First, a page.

Paul’s Teachings on Self-Defense


Paul’s Teachings on Self Defense

​The apostle Paul teaches some very harsh, politically incorrect doctrines throughout the scriptures which are difficult for some Christians to accept and obey. In fact, many Christians are willing to concede to the authority of Christ up to the point that they have to personally sacrifice something. The name for this type of disciple is a “Fair Weather Christian.” Paul’s teachings are not for the Fair Weather Christian. Paul demands that Jesus’ disciples sacrifice many things. A short list includes the following: personal relationships (1 Cor. 5), the right to speak in worship (1 Tim. 2), cursing, swearing, fornication, anger (Col. 3), money (1 Cor. 16), and the list could go on. Perhaps the most difficult of all things to give up is the use of lethal force in defense of oneself and family. Paul speaks to self-defense in 1 Cor. 7.

​Open the Bible and read 1 Cor. 7:25-33. Read the passage again, and when finished, read it a third time. Now, stop and take 5 minutes to process this new information. Five minutes have passed. Next, consider the following definition of terms within the passage. When Paul mentions the virgin, he is referring to anyone that is unmarried. In modern terms, Paul is talking about bachelors or bachelorettes. Paul is thus discussing throughout the passage the dilemma of whether a bachelor should marry or remain single. This passage may be mistaken for the first century version of “Dating for Dummies.” Contrary to this carnal and sad misconception, Paul is not trying to be a dating doctor. The apostle discusses this topic because of a daunting and terrifying time about to face the first century Christian. He calls this approaching peril “the present distress,” (vs. 26).

​The “present distress” has been misinterpreted as an impending famine and even the second advent of Christ by some. These interpretations are made by Fair Weather Christians who do not want to face the hard and clear facts of Paul’s message. The present distress was something that would require a Christian to choose between wife or Christ, personal possessions or Christ, peace and tranquility or Christ. Read again vs. 29-30, “But this I say, brethren, the time is short, so that from now on even those who have wives should be as though they had none, those who weep as though they did not weep, those who rejoice as though they did not rejoice, those who buy as though they did not possess.” Paul then makes the statement, “But I want you to be without care. He who is unmarried cares for the things of the Lord-how he may please the Lord,” (vs. 32).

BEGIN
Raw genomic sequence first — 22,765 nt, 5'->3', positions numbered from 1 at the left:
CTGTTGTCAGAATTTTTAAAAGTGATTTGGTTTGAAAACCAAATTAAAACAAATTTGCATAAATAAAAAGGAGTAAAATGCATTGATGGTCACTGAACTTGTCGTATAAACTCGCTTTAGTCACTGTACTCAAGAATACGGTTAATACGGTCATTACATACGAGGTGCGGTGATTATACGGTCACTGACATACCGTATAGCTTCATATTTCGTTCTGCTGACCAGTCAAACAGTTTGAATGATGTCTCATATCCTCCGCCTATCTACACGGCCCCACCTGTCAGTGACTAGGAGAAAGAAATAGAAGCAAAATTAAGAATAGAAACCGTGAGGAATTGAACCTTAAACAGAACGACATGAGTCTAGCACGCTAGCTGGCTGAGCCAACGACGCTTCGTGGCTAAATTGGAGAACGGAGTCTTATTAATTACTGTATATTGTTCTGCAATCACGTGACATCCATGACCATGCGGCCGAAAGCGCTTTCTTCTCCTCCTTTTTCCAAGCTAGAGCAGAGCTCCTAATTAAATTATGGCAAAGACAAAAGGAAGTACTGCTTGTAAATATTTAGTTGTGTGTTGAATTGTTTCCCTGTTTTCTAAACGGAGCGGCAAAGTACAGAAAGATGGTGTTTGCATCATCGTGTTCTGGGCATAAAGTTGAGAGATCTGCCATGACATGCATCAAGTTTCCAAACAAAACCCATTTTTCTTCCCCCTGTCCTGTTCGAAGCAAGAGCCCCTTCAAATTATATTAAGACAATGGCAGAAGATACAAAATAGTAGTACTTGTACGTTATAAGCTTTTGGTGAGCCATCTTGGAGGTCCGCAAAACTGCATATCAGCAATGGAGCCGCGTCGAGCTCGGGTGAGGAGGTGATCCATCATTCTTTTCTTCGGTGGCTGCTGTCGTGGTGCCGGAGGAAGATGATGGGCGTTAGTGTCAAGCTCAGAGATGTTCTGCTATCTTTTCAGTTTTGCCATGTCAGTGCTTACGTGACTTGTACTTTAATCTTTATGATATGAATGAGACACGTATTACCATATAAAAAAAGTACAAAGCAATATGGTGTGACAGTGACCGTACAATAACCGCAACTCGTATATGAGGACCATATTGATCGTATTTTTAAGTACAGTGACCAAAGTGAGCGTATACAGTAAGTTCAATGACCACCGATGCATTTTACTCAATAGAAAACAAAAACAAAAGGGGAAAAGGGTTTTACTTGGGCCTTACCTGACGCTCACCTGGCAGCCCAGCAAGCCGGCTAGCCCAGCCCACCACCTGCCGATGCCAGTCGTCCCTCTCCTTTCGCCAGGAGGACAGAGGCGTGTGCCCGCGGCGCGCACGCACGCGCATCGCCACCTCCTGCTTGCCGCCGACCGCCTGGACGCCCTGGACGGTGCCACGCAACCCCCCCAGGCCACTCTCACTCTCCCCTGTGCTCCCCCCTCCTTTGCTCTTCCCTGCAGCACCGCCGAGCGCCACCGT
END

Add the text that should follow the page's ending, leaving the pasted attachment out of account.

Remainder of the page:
​There would be a Roman Caesar named Nero rise to power who would put Paul and many other Christians to death, only because they bore the name of Christ. Other emperors like Domitian would arise who would follow suite with Nero. It is very likely that Paul looks forward to such disciples of Satan as the present (impending) distress that would cast the great burden of choice upon Christians. The choice: will the Christian deny the name of Christ in order to save the life of his wife or perhaps his expensive possessions, or will the Christian refuse to deny Christ and act as if he did not have a wife, own possessions, or have reason to weep? The conclusion is obvious. Paul gave no room for self-defense.

​Set aside emotions for once and seriously contemplate this emotionally disturbing command given by the apostle. Ask with sincerity, did Paul give the option of shooting the perpetrator? Think on these things while waiting on upcoming discussions regarding self-defense and the Bible.

Aaron Battey